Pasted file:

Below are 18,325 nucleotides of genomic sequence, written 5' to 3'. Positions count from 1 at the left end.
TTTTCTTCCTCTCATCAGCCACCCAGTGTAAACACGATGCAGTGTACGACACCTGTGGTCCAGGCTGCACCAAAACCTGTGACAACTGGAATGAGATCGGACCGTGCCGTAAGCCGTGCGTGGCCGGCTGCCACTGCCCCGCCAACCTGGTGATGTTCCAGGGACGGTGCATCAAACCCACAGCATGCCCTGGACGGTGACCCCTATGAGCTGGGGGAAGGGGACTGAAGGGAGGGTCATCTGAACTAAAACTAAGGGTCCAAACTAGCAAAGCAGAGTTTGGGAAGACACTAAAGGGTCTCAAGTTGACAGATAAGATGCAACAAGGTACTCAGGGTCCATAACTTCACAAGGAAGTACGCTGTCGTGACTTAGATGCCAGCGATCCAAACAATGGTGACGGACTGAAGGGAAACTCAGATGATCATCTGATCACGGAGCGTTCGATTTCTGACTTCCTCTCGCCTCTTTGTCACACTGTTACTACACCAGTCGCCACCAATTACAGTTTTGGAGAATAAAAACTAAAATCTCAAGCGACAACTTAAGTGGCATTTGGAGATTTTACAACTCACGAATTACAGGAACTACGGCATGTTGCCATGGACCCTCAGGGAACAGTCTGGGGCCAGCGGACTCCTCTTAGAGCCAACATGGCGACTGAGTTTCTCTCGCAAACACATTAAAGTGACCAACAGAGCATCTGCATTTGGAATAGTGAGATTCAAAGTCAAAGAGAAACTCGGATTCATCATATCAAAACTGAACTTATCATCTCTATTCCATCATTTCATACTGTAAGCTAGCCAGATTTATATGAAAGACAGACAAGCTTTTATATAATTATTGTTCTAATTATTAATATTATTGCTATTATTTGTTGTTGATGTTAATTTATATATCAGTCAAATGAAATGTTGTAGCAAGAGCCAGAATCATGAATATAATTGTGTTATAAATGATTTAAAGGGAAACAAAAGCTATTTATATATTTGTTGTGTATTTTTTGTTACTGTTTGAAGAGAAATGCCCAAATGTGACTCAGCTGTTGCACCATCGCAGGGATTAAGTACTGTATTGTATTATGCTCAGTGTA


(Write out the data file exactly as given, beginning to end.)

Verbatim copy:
Below are 18,325 nucleotides of genomic sequence, written 5' to 3'. Positions count from 1 at the left end.
TTTTCTTCCTCTCATCAGCCACCCAGTGTAAACACGATGCAGTGTACGACACCTGTGGTCCAGGCTGCACCAAAACCTGTGACAACTGGAATGAGATCGGACCGTGCCGTAAGCCGTGCGTGGCCGGCTGCCACTGCCCCGCCAACCTGGTGATGTTCCAGGGACGGTGCATCAAACCCACAGCATGCCCTGGACGGTGACCCCTATGAGCTGGGGGAAGGGGACTGAAGGGAGGGTCATCTGAACTAAAACTAAGGGTCCAAACTAGCAAAGCAGAGTTTGGGAAGACACTAAAGGGTCTCAAGTTGACAGATAAGATGCAACAAGGTACTCAGGGTCCATAACTTCACAAGGAAGTACGCTGTCGTGACTTAGATGCCAGCGATCCAAACAATGGTGACGGACTGAAGGGAAACTCAGATGATCATCTGATCACGGAGCGTTCGATTTCTGACTTCCTCTCGCCTCTTTGTCACACTGTTACTACACCAGTCGCCACCAATTACAGTTTTGGAGAATAAAAACTAAAATCTCAAGCGACAACTTAAGTGGCATTTGGAGATTTTACAACTCACGAATTACAGGAACTACGGCATGTTGCCATGGACCCTCAGGGAACAGTCTGGGGCCAGCGGACTCCTCTTAGAGCCAACATGGCGACTGAGTTTCTCTCGCAAACACATTAAAGTGACCAACAGAGCATCTGCATTTGGAATAGTGAGATTCAAAGTCAAAGAGAAACTCGGATTCATCATATCAAAACTGAACTTATCATCTCTATTCCATCATTTCATACTGTAAGCTAGCCAGATTTATATGAAAGACAGACAAGCTTTTATATAATTATTGTTCTAATTATTAATATTATTGCTATTATTTGTTGTTGATGTTAATTTATATATCAGTCAAATGAAATGTTGTAGCAAGAGCCAGAATCATGAATATAATTGTGTTATAAATGATTTAAAGGGAAACAAAAGCTATTTATATATTTGTTGTGTATTTTTTGTTACTGTTTGAAGAGAAATGCCCAAATGTGACTCAGCTGTTGCACCATCGCAGGGATTAAGTACTGTATTGTATTATGCTCAGTGTA